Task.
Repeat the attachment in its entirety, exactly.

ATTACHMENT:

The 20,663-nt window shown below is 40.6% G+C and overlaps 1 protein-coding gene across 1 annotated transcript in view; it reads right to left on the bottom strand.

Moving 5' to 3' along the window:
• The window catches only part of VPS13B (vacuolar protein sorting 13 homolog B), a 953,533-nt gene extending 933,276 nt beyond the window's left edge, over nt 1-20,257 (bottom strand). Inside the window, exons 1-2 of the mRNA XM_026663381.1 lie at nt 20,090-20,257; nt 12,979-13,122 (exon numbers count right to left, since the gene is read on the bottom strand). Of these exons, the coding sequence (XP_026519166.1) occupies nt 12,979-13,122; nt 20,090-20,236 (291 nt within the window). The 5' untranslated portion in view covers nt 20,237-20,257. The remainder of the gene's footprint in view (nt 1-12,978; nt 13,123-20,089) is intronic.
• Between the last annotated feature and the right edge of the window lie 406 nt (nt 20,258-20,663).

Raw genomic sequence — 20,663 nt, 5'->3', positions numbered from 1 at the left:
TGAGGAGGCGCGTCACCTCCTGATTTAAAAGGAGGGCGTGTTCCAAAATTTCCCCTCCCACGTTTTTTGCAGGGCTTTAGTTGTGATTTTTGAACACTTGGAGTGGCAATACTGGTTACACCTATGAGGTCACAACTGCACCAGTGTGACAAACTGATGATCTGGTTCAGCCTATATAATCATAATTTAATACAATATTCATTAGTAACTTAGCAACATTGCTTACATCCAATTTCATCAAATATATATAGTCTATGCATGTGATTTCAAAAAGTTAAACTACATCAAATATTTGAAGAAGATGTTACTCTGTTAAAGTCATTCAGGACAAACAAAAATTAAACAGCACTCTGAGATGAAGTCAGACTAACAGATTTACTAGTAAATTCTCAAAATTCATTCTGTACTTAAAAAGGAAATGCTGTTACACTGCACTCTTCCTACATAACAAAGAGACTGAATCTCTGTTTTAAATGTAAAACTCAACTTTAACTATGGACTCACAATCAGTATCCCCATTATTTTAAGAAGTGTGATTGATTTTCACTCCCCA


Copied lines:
The 20,663-nt window shown below is 40.6% G+C and overlaps 1 protein-coding gene across 1 annotated transcript in view; it reads right to left on the bottom strand.

Moving 5' to 3' along the window:
• The window catches only part of VPS13B (vacuolar protein sorting 13 homolog B), a 953,533-nt gene extending 933,276 nt beyond the window's left edge, over nt 1-20,257 (bottom strand). Inside the window, exons 1-2 of the mRNA XM_026663381.1 lie at nt 20,090-20,257; nt 12,979-13,122 (exon numbers count right to left, since the gene is read on the bottom strand). Of these exons, the coding sequence (XP_026519166.1) occupies nt 12,979-13,122; nt 20,090-20,236 (291 nt within the window). The 5' untranslated portion in view covers nt 20,237-20,257. The remainder of the gene's footprint in view (nt 1-12,978; nt 13,123-20,089) is intronic.
• Between the last annotated feature and the right edge of the window lie 406 nt (nt 20,258-20,663).

Raw genomic sequence — 20,663 nt, 5'->3', positions numbered from 1 at the left:
TGAGGAGGCGCGTCACCTCCTGATTTAAAAGGAGGGCGTGTTCCAAAATTTCCCCTCCCACGTTTTTTGCAGGGCTTTAGTTGTGATTTTTGAACACTTGGAGTGGCAATACTGGTTACACCTATGAGGTCACAACTGCACCAGTGTGACAAACTGATGATCTGGTTCAGCCTATATAATCATAATTTAATACAATATTCATTAGTAACTTAGCAACATTGCTTACATCCAATTTCATCAAATATATATAGTCTATGCATGTGATTTCAAAAAGTTAAACTACATCAAATATTTGAAGAAGATGTTACTCTGTTAAAGTCATTCAGGACAAACAAAAATTAAACAGCACTCTGAGATGAAGTCAGACTAACAGATTTACTAGTAAATTCTCAAAATTCATTCTGTACTTAAAAAGGAAATGCTGTTACACTGCACTCTTCCTACATAACAAAGAGACTGAATCTCTGTTTTAAATGTAAAACTCAACTTTAACTATGGACTCACAATCAGTATCCCCATTATTTTAAGAAGTGTGATTGATTTTCACTCCCCA